4/2/1928 - 25/8/1967
Record updated 25-Aug-20
Oscar Cabalén was one of the heroes of the Argentinian motorsport in the 1960s.
Oscar Cabalén started racing in the Turismo Carretera category on July, 1st, 1950.
In 1953 he participated in the Carrera Panamericana in Mexico, finishing third in class. Returning the following year he finished seventh.
In 1955 he travelled to Italy for the Mille Miglia, driving an Alfa Romeo Giulietta Sprint Veloce he came fifth. Throughout the year he travelled extnsively with his friend and mentor, Juan Manuel Fangio.
Back in Argentina, Cabalén finisihed runner up to Osca Galvez in the Turismo Carretera Championship in 1961.
In 1966 he won the Gran Premio de Turismo driving a Ford Mustang and in 1967 he was one of the members of the Ford Argentina racing team.
On Friday, 25 August 1967, Oscar was carrying out tests at the temporary Circuito de la Siderurgia in San Nicolás, Provincia de Buenos Aires, just prior to the upcoming 6th Gran Premio de Turismo Carretera General Manuel Savio to be held on the Sunday. Cabalén was driving a car designed by Horacio Steven and built by Baufer, which looked more like a sport-prototype than a typical Carretera; indeed, the vehicle was then known as Ford Prototipo, or Ford TC F.100 - as was written on the side. After completing a lap with his co-driver Horacio Pedernera aboard, it was his 35th Birthday, Cabalén stopped so that his mechanics could make a few adjustments.
Pedernera asked Cabalén if he wanted to use the support that he was carrying, so that he could be more comfortable. After a moments hesitation, Cabalén declined, and told Pedernera to put the support back in his road car. Pedernera left, and one of the mechanics, Guillermo Arnaiz, took this opportunity to ask Cabalén for a short ride in the Ford.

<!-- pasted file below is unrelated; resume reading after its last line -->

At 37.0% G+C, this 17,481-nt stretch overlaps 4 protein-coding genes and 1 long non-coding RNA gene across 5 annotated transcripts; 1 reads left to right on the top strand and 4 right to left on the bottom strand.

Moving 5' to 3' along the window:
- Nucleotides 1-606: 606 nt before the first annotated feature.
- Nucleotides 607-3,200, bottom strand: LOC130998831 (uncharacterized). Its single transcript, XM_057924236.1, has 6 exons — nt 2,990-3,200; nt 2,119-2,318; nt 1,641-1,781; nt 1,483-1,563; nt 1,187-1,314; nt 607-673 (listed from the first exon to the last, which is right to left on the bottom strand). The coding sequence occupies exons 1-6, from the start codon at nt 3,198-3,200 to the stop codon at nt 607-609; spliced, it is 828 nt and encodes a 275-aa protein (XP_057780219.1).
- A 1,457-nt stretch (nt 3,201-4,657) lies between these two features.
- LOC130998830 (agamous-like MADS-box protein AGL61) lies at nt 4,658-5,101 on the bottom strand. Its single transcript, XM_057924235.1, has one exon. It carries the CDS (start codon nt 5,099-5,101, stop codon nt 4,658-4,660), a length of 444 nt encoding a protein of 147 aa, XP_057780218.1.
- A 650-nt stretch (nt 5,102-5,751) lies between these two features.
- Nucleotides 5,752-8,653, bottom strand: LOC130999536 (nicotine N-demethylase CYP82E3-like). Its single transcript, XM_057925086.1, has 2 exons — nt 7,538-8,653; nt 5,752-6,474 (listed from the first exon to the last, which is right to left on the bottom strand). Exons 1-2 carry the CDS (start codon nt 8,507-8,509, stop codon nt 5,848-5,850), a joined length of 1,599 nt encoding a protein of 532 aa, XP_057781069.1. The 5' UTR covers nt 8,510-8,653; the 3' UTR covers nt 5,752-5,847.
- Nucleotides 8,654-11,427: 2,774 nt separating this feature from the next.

Once the changes were made Cabalén and Arnaiz departed. Going down one of the straights at more than 240 km/h, the Ford inexplicably veered to the left, over the hard on that side of the public road before crossing the pavement and climbing an embankment on the right side of the straight. The car flew into the air and, already in flames, landed some one hundred meters down the road back on its wheels. It was a most unusual accident, and tragically both Cabalén and Arnaiz lost their lives.
Cabalén, who was known by his fans as "El Califa Grande" (as opposed to Nasif Estéfano who was know as "El Califa Chico"), had fought long and hard for the construction of a purpose-built race track in Córdoba. Sadly he died before his dream came true. When the circuit was finally completed it was named after him.
The car in which Cabalén and Arnaiz lost their lives was the same one that was involved just a few days earlier in another racing accident at the Buenos Aires circuit. That accident claimed the life of J.L. Giménez, Atilio Viale del Carril's co-driver.